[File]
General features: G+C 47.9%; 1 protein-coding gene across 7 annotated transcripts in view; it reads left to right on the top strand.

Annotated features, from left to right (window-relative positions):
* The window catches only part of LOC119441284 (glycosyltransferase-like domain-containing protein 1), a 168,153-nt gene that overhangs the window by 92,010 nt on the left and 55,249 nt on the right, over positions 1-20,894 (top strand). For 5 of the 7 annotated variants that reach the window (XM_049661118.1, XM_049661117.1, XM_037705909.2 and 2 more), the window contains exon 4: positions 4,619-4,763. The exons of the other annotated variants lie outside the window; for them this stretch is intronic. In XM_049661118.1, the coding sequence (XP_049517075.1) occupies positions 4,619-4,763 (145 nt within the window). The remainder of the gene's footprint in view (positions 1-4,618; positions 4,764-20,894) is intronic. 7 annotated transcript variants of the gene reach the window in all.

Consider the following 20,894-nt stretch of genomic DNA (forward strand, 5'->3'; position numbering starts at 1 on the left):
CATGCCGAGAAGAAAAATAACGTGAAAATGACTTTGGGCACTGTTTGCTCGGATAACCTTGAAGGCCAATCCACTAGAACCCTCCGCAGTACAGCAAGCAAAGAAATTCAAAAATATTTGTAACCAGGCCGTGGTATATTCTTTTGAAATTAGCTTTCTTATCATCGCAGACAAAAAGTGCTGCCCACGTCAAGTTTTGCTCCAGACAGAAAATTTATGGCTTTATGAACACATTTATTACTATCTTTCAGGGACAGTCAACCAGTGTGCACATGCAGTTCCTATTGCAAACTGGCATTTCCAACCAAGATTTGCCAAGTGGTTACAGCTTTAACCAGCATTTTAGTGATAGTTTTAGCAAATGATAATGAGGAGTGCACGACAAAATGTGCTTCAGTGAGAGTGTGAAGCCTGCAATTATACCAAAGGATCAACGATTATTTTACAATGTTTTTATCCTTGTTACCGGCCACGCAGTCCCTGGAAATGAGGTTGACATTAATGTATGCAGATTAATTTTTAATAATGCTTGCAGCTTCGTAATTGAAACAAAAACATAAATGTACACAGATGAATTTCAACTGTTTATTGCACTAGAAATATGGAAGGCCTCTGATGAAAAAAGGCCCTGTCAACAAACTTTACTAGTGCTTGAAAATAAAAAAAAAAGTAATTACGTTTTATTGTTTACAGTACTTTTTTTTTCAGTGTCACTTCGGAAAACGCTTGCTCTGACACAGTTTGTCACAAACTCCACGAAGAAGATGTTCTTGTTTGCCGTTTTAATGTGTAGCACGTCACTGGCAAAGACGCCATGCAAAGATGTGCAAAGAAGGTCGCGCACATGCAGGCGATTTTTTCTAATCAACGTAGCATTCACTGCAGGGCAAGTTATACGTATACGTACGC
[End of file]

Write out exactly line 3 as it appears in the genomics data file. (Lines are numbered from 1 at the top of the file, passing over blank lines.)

* The window catches only part of LOC119441284 (glycosyltransferase-like domain-containing protein 1), a 168,153-nt gene that overhangs the window by 92,010 nt on the left and 55,249 nt on the right, over positions 1-20,894 (top strand). For 5 of the 7 annotated variants that reach the window (XM_049661118.1, XM_049661117.1, XM_037705909.2 and 2 more), the window contains exon 4: positions 4,619-4,763. The exons of the other annotated variants lie outside the window; for them this stretch is intronic. In XM_049661118.1, the coding sequence (XP_049517075.1) occupies positions 4,619-4,763 (145 nt within the window). The remainder of the gene's footprint in view (positions 1-4,618; positions 4,764-20,894) is intronic. 7 annotated transcript variants of the gene reach the window in all.